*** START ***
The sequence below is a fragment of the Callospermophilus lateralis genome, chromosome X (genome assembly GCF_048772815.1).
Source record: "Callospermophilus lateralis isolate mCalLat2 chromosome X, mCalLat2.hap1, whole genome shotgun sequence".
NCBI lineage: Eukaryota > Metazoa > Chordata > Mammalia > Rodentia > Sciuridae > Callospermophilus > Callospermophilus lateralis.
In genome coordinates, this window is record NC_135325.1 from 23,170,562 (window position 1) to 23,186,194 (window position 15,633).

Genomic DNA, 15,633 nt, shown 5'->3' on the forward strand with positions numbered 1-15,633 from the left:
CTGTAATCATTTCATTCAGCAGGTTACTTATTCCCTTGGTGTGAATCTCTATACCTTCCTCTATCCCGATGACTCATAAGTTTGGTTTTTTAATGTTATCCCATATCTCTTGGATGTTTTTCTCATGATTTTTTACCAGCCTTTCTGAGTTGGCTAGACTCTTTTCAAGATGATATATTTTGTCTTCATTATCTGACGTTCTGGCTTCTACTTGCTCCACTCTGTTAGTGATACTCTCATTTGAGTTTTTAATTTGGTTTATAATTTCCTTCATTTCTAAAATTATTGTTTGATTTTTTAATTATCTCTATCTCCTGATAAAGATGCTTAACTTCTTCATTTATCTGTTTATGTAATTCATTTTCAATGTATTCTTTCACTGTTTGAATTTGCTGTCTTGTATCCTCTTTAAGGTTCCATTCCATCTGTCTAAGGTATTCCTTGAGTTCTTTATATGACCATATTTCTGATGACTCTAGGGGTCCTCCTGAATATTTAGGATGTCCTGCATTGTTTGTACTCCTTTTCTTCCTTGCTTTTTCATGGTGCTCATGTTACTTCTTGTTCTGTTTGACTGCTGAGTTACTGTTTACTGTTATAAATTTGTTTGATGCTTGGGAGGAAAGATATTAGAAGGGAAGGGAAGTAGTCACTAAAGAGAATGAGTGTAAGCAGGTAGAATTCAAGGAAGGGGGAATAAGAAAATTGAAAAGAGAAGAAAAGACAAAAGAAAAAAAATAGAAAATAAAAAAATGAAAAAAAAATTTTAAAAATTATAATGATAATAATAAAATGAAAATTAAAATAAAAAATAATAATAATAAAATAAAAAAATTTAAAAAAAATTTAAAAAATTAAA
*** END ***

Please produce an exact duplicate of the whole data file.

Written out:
The sequence below is a fragment of the Callospermophilus lateralis genome, chromosome X (genome assembly GCF_048772815.1).
Source record: "Callospermophilus lateralis isolate mCalLat2 chromosome X, mCalLat2.hap1, whole genome shotgun sequence".
NCBI lineage: Eukaryota > Metazoa > Chordata > Mammalia > Rodentia > Sciuridae > Callospermophilus > Callospermophilus lateralis.
In genome coordinates, this window is record NC_135325.1 from 23,170,562 (window position 1) to 23,186,194 (window position 15,633).

Genomic DNA, 15,633 nt, shown 5'->3' on the forward strand with positions numbered 1-15,633 from the left:
CTGTAATCATTTCATTCAGCAGGTTACTTATTCCCTTGGTGTGAATCTCTATACCTTCCTCTATCCCGATGACTCATAAGTTTGGTTTTTTAATGTTATCCCATATCTCTTGGATGTTTTTCTCATGATTTTTTACCAGCCTTTCTGAGTTGGCTAGACTCTTTTCAAGATGATATATTTTGTCTTCATTATCTGACGTTCTGGCTTCTACTTGCTCCACTCTGTTAGTGATACTCTCATTTGAGTTTTTAATTTGGTTTATAATTTCCTTCATTTCTAAAATTATTGTTTGATTTTTTAATTATCTCTATCTCCTGATAAAGATGCTTAACTTCTTCATTTATCTGTTTATGTAATTCATTTTCAATGTATTCTTTCACTGTTTGAATTTGCTGTCTTGTATCCTCTTTAAGGTTCCATTCCATCTGTCTAAGGTATTCCTTGAGTTCTTTATATGACCATATTTCTGATGACTCTAGGGGTCCTCCTGAATATTTAGGATGTCCTGCATTGTTTGTACTCCTTTTCTTCCTTGCTTTTTCATGGTGCTCATGTTACTTCTTGTTCTGTTTGACTGCTGAGTTACTGTTTACTGTTATAAATTTGTTTGATGCTTGGGAGGAAAGATATTAGAAGGGAAGGGAAGTAGTCACTAAAGAGAATGAGTGTAAGCAGGTAGAATTCAAGGAAGGGGGAATAAGAAAATTGAAAAGAGAAGAAAAGACAAAAGAAAAAAAATAGAAAATAAAAAAATGAAAAAAAAATTTTAAAAATTATAATGATAATAATAAAATGAAAATTAAAATAAAAAATAATAATAATAAAATAAAAAAATTTAAAAAAAATTTAAAAAATTAAA